Monday, October 22, 2012

Legally Correct Fairy Tales

Imagine what would happen if Nursery Rhyme and Fairy Tale characters got access to legal counsel and the court system and you have the basis for David Fisher's Legally Correct Fairy Tales an amusing collection of cases.

In the first case, a lawyer is civil court suing on behalf of Jack and Jill for defective pails that caused them to fall while acquiring water. With the current awards for people spilling hot coffee on themselves, the outcome of this case is not hard to predict.

The second case finds us again in civil court with a tailor suing the Emperor for payment of clothing delivered. Considering the power of the Emperor and his humiliation suffered at the hands of the boy, I was amused, but not surprised by the outcome.

The third story covers a hearing to determine the sanity of Hansel and Gretel to determine if they can be considered guilty of the crime of murder in killing the alleged witch that threatened to eat Hansel. The outcome of this case was touch and go.

The next story is a petition for guardianship of Sleeping Beauty that would award the sole survivor of her family the right to prevent anyone from waking her up and thus total control of her estate. This one is left without resolution.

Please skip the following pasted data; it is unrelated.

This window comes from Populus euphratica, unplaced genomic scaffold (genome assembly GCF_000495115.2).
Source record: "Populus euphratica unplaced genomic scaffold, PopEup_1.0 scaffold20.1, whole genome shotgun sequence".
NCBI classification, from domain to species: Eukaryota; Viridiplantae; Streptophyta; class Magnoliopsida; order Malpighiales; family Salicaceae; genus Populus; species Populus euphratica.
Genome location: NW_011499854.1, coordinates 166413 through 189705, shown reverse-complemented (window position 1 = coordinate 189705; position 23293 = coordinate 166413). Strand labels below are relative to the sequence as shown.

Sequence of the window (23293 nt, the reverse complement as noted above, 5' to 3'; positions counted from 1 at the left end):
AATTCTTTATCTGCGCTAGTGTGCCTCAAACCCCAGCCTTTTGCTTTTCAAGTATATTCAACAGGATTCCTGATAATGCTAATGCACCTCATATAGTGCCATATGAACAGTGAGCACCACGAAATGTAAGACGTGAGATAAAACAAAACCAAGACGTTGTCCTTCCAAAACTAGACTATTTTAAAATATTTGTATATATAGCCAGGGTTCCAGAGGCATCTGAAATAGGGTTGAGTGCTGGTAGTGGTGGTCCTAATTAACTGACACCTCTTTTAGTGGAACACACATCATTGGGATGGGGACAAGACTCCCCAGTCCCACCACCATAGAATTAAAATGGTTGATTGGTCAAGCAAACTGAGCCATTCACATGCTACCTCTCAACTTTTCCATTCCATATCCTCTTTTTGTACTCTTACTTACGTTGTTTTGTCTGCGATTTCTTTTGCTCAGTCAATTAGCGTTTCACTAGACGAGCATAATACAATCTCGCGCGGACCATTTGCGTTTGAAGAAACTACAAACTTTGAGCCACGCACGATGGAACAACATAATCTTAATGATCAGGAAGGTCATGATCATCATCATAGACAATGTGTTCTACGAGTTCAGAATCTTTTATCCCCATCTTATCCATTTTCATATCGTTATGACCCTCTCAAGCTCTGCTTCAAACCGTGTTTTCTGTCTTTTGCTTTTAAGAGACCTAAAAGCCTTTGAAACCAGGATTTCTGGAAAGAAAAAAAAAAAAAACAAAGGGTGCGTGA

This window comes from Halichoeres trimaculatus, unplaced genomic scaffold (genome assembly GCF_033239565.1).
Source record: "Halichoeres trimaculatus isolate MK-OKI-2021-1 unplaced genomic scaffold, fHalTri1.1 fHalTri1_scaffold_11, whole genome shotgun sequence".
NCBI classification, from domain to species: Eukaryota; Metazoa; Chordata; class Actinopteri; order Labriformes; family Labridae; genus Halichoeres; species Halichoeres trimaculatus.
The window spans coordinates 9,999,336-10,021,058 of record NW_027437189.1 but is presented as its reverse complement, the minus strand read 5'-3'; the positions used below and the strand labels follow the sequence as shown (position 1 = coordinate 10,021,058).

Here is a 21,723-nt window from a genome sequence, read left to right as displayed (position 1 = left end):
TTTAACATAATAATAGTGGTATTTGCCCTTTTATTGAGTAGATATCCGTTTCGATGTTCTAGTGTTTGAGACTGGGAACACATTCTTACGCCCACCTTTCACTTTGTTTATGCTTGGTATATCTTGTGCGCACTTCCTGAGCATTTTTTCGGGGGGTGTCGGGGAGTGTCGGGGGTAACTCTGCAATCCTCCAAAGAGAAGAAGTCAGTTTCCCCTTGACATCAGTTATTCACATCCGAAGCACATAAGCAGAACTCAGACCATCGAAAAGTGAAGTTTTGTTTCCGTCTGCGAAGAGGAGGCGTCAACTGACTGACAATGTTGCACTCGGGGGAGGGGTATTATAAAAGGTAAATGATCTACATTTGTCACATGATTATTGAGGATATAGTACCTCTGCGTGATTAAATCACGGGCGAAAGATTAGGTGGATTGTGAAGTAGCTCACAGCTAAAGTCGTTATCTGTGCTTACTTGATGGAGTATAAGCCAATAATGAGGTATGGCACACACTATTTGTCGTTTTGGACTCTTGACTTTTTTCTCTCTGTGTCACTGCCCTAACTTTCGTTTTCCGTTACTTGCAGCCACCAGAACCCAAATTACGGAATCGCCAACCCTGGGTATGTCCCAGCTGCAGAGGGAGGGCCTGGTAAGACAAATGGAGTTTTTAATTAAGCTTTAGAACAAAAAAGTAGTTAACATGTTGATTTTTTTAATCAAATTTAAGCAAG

Next, we discover Snow White is being sued by the EEOC for discrimination because she only hires the dwarves to work in her mining and food service industries. Again, no resolution to this case just an announcement of pending actions.

In the next story, Mr. Wolf is brought to court to give a deposition under the RICO act as a member of an organized crime family the Wolves. The lawyers grill him about various activities of his family including Red Riding Hood, Peter and the Wolf, and specific to him the incident with the three pigs.

Humpty is next on the docket as he is lodging a complaint against King's hospital for negligence and malpractice.

The Old Lady in the Shoe dies without a will leaving a lower court to rule that her eldest son inherits all. In the next case, the children appeal the ruling.

The courts are next presented with a custody battle over Pinocchio between an Oak Tree and Gepetto. While Gepetto admits he found him in the forest, he says the boy was neglected and in need of care. The court psychologist expresses concern over Pinocchio's delusions about nose growth. Eventually the judge decides drug treatment is required before any custody choices can be made.

The author also covers cases involving Cinderella's Prince Charming, Little Red Riding Hood, Beauty and the Beast, the Frog Prince, and Goldilocks. Some are stronger than others.

My suggestion is to read the stories before sharing them with children. Some are more appropriate for certain age groups than others. Prince Charming's foot fetish is not something I would want to explain to children.

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